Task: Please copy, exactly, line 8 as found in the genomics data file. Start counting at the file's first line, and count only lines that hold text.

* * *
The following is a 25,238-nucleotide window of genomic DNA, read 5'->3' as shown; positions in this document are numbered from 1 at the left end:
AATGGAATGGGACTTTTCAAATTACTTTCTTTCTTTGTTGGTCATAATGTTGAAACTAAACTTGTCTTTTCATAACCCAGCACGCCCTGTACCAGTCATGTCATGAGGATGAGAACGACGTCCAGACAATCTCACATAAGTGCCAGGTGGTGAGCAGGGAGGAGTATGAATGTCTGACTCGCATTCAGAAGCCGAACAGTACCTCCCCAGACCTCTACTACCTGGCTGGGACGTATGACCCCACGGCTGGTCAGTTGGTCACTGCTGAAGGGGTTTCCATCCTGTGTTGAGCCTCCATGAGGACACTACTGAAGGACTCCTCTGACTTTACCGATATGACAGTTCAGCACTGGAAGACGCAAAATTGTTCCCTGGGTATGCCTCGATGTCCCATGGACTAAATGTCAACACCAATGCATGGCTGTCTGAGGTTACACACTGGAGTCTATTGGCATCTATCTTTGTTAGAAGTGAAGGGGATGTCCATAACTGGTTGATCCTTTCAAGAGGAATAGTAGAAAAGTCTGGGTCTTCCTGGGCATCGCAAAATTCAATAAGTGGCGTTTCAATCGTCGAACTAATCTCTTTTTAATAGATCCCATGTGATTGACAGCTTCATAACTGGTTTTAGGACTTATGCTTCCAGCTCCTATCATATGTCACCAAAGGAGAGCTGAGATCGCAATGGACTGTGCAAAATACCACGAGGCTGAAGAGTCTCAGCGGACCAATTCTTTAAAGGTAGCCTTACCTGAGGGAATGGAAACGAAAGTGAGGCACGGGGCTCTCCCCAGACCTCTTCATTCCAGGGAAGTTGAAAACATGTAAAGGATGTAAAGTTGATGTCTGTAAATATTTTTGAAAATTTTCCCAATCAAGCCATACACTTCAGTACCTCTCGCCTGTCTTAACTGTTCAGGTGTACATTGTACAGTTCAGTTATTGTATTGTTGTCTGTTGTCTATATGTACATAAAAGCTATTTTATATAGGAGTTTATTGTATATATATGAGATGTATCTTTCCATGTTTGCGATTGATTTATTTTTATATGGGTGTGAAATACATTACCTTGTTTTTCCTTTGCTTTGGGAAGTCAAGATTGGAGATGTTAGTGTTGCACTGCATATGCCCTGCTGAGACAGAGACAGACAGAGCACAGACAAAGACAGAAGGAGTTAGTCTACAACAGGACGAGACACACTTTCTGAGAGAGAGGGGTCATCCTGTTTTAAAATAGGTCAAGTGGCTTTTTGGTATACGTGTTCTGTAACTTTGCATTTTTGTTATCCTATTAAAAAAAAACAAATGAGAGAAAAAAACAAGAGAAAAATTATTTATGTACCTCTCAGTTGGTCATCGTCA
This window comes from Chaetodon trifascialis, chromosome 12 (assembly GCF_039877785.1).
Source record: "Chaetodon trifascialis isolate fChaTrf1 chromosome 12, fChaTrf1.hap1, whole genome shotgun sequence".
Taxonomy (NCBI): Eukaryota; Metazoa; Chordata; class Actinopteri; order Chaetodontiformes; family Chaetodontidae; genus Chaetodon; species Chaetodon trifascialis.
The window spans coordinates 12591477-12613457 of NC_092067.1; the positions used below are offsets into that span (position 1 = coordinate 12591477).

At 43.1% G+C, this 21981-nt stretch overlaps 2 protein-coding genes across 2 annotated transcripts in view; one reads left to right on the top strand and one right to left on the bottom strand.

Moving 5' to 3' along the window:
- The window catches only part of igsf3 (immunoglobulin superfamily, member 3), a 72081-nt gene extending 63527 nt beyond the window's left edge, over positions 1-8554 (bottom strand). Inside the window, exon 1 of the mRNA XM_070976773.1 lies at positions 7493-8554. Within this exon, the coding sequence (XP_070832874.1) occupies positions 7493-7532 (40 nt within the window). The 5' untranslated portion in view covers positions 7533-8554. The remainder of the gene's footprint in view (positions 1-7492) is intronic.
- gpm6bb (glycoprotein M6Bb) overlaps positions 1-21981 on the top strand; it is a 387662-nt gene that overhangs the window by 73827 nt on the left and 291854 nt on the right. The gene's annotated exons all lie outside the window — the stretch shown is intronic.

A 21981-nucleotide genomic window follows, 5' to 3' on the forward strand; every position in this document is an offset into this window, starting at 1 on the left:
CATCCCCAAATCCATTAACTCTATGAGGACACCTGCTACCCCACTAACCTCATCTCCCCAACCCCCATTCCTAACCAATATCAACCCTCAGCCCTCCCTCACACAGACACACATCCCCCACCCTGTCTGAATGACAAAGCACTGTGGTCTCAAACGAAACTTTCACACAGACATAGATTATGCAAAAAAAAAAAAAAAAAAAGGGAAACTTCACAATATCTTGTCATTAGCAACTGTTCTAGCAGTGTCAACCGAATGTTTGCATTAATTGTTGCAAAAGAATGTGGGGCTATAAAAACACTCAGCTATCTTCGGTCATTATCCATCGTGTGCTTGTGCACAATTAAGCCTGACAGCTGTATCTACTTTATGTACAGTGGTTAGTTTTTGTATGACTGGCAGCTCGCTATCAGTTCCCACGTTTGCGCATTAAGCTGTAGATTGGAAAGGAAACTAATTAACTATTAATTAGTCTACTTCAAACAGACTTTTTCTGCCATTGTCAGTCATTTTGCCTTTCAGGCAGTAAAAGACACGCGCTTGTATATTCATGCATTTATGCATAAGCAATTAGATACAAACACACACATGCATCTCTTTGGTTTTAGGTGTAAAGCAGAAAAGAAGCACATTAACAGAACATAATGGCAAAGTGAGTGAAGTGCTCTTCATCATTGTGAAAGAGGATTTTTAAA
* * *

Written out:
Moving 5' to 3' along the window: